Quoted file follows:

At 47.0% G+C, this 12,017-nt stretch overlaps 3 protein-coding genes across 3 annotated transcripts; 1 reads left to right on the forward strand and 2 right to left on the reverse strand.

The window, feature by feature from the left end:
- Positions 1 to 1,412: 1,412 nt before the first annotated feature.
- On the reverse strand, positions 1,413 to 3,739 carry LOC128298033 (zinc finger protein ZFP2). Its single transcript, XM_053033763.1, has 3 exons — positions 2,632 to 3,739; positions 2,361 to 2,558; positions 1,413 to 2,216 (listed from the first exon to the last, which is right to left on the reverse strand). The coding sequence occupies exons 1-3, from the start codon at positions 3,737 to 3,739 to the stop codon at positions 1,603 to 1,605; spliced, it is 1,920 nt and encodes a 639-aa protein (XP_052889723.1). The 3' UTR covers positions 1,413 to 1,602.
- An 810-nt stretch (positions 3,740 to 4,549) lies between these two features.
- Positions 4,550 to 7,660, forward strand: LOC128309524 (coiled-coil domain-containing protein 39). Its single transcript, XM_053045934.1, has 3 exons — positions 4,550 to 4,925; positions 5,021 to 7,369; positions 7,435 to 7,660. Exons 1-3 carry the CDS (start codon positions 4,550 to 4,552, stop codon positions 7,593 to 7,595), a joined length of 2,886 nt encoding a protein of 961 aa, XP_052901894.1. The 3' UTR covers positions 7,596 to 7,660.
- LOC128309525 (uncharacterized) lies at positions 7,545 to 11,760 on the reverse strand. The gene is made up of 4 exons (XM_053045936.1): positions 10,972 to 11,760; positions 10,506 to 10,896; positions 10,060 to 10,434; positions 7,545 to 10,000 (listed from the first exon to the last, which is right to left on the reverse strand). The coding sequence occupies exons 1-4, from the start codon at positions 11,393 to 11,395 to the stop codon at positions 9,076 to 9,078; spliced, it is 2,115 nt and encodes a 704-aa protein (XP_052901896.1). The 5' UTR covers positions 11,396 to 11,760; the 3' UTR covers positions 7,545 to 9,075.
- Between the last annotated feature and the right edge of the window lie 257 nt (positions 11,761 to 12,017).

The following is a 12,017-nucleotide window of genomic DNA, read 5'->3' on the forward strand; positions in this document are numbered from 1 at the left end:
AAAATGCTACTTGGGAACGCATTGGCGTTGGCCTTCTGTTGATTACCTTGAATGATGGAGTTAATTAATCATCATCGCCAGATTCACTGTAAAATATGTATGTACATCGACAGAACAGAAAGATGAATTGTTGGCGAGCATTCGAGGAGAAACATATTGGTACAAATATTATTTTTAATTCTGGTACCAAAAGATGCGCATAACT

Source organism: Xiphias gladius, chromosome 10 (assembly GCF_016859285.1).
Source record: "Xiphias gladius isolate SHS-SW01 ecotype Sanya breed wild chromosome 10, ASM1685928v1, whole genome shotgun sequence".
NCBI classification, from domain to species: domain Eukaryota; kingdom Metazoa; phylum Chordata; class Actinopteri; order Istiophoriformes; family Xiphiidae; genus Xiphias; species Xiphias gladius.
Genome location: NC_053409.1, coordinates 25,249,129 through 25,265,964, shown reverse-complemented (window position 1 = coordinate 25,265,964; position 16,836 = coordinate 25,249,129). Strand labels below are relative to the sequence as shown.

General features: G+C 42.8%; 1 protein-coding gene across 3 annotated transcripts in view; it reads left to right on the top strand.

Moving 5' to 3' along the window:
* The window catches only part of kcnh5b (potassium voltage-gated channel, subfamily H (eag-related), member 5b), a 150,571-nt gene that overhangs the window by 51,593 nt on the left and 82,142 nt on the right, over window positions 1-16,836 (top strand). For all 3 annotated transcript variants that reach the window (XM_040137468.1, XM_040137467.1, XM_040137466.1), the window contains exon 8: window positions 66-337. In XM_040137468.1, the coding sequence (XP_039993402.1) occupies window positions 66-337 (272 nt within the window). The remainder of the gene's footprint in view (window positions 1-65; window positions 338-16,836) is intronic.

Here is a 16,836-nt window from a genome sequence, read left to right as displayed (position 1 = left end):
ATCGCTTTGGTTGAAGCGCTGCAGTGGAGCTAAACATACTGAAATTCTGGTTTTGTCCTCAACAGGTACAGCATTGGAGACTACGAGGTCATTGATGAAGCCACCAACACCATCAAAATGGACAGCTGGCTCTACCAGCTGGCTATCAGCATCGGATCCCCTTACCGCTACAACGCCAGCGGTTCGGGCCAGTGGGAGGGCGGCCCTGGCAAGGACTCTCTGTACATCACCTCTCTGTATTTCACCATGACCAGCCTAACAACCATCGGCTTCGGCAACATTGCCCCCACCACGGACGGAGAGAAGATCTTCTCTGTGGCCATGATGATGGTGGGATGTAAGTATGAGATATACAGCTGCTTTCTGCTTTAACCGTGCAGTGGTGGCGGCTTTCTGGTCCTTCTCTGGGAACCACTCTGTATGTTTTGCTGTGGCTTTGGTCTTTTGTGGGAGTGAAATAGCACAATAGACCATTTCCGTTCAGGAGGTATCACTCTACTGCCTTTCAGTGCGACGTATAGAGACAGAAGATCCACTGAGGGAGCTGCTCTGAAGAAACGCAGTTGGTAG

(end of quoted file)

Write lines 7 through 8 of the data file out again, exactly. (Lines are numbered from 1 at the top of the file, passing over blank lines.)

- LOC128309525 (uncharacterized) lies at positions 7,545 to 11,760 on the reverse strand. The gene is made up of 4 exons (XM_053045936.1): positions 10,972 to 11,760; positions 10,506 to 10,896; positions 10,060 to 10,434; positions 7,545 to 10,000 (listed from the first exon to the last, which is right to left on the reverse strand). The coding sequence occupies exons 1-4, from the start codon at positions 11,393 to 11,395 to the stop codon at positions 9,076 to 9,078; spliced, it is 2,115 nt and encodes a 704-aa protein (XP_052901896.1). The 5' UTR covers positions 11,396 to 11,760; the 3' UTR covers positions 7,545 to 9,075.
- Between the last annotated feature and the right edge of the window lie 257 nt (positions 11,761 to 12,017).